For if, as Iphikrates defined it, the light troops resemble the hands, the cavalry the feet, the main body the breast and trunk, and the general the head, then it would appear that he, if he runs into danger and shows personal daring, risks not only his own life, but that of all those whose safety depends upon him; and _vice versâ_. Wherefore Kallikratidas, although otherwise a great man, yet did not make a good answer to the soothsayer; for when he begged him to beware of death, which was presaged by the sacrifices, he replied that Sparta had more men besides himself. No doubt, in fighting either by sea or land Kallikratidas only counted for one, but as a general, he combined in his own person the strength of all the rest, so that he by whose death so many perished, was indeed more than one. A better answer was that of old Antigonus, who, as he was about to begin a sea-fight off Andros, some one having said that the enemy's fleet was the more numerous, asked, "And for how many do you count ME?"--setting a high value, as is due, upon a skilful and brave leader, whose first duty is to keep safe him who preserves all the rest.
So Timotheus said well, when Chares was displaying to the Athenians the wounds on his body, and his shield pierced by a dart. "Now I," said he, "when I was besieging Samos, was quite ashamed if an arrow fell near me, thinking that I was exposing myself more boyishly than was fitting for the general and leader of so important a force." In cases where the personal risk of the general is of great moment to his army, then he must fight and expose himself without stint, and disregard those who say that a general should die of old age, or at any rate, when an old man. But where the gain is small in case of success, while failure ruins everything, no one demands that the work of the common soldier be performed at the risk of the general's life.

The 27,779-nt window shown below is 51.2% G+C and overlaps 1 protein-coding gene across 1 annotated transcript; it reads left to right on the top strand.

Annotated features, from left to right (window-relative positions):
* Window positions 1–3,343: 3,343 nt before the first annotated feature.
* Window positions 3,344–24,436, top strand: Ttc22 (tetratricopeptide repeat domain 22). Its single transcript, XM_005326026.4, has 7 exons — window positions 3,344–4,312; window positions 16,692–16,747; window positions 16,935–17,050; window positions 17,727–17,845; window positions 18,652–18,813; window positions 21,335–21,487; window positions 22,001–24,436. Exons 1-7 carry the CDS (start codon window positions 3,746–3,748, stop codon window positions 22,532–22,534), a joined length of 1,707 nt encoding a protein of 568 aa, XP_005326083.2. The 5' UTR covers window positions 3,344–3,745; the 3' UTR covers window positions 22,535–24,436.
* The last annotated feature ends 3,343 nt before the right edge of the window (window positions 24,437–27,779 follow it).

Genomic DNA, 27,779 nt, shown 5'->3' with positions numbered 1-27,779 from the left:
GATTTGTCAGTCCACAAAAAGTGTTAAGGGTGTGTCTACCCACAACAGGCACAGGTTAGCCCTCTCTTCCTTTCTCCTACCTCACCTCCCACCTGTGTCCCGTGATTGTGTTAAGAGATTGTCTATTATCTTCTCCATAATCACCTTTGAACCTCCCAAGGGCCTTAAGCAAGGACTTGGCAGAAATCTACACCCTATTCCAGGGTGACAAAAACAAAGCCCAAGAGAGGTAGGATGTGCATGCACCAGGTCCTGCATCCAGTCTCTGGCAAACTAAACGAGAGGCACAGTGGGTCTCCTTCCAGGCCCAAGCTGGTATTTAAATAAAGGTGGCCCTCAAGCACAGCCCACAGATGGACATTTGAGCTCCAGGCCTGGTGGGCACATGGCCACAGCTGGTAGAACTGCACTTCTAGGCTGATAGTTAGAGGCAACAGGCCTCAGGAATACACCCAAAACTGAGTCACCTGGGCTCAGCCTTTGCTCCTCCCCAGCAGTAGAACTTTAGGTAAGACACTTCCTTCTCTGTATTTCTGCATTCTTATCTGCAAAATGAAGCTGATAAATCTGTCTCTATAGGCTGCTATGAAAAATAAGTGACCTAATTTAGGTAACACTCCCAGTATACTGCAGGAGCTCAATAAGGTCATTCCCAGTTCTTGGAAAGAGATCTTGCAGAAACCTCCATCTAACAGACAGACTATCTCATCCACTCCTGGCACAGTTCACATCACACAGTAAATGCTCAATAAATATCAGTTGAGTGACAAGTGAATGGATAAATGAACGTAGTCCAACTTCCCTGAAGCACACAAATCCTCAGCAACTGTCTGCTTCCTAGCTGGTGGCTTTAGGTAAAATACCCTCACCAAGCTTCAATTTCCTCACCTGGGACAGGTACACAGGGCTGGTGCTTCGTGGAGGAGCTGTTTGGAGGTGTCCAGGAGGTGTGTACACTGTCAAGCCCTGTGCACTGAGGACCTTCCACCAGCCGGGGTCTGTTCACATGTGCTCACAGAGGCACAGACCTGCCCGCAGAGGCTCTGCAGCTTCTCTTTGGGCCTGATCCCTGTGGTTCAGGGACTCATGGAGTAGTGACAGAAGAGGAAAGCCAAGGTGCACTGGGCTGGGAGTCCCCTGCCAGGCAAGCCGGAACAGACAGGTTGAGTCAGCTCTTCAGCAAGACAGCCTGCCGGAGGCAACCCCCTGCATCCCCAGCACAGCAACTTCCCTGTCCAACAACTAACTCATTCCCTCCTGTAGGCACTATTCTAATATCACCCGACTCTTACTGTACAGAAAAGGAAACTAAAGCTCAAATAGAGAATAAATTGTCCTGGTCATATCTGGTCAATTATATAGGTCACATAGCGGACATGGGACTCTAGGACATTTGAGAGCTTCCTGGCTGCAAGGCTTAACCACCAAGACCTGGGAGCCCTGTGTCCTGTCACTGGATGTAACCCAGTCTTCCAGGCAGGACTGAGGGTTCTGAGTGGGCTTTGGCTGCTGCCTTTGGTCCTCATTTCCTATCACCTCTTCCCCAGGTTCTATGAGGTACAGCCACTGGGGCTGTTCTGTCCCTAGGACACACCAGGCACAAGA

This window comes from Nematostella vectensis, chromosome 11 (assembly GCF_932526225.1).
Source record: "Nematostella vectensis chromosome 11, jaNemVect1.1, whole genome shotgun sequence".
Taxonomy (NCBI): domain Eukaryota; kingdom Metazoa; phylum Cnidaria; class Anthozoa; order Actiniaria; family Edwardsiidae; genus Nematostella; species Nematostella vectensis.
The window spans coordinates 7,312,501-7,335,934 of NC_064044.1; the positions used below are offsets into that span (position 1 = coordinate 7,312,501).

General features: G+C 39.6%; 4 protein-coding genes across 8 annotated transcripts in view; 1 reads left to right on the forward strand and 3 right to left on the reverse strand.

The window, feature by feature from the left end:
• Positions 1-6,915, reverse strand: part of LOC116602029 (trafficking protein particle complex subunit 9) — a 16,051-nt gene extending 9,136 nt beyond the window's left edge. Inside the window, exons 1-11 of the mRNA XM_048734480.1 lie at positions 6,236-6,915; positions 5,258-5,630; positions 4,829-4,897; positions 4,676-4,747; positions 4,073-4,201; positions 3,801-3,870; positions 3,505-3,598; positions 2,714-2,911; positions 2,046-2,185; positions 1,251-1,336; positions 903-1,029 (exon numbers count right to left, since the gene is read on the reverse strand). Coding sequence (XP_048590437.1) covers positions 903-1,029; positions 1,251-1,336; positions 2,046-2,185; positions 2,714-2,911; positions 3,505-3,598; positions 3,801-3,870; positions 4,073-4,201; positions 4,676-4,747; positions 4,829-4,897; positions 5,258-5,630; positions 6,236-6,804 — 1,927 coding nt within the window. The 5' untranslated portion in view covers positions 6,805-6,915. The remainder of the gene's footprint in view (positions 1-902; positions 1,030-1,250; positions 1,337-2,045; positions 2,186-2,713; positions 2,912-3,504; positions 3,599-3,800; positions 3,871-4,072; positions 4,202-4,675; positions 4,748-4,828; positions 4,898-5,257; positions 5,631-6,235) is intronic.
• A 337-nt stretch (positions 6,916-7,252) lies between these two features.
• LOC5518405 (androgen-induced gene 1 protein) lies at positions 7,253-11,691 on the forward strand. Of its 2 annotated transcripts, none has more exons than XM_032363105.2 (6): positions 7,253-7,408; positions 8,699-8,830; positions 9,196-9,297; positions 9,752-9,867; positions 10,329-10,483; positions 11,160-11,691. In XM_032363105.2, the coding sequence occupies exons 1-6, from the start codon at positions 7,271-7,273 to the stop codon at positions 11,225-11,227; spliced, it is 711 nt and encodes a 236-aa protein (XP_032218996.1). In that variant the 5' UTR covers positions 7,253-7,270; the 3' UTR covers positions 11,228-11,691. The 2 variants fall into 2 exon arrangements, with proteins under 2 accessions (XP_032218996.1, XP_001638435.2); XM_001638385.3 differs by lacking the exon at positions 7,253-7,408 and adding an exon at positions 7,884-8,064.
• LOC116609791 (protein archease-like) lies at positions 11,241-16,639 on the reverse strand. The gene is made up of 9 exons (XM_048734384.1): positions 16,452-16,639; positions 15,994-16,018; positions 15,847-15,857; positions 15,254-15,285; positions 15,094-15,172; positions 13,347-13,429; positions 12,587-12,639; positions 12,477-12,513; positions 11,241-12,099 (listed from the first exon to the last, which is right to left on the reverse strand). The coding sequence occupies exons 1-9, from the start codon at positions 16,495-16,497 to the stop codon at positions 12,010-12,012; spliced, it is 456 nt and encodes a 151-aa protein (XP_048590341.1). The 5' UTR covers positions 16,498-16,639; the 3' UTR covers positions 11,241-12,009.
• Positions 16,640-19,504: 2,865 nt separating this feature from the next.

Plutarch’s Lives is maybe on the second tier of the Greatest Books Ever Written, but it influenced a whole lot of the very best, including Shakespeare, Rabelais, Boccacio, Montaigne and Gibbon. At a minimum, everybody needs to read the accounts of Caesar and Alexander once, and there were very few out of the 50 mini biographies that didn’t have me pausing at least once to scratch my head over the human condition.

Plutarch’s standard formula is to pair one Greek with one Roman, write a separate biography for each, and to close with a couple of pages discussing which of the two was most virtuous. The overwhelming majority of “nobles” are military or political leaders, and the comparisons are not the strongest points. So-and-so won more battles, Plutarch typically says, but then he had the advantages of a better army, and the other guy did braver things and took more risks, with success, using only the inferior forces available. And this general made a lot of conquests, but he was a vicious warmonger, while his counterpart only fought when he had to. This political leader got more worthy things done, but that may have been because the other one constrained himself by actually following the law. And so on.

Plutarch is very big on morality. Everyone’s life is to be taken as an opportunity for instruction, either as an example and inspiration, for those who behaved well and enjoyed great success, or as a warning, for those who behaved badly and failed. He has little to say in comment about those who behaved badly and came out on top, or who were virtuous and got killed, and, human nature being as mixed as it is, there is much to be found of all of them among the Lives.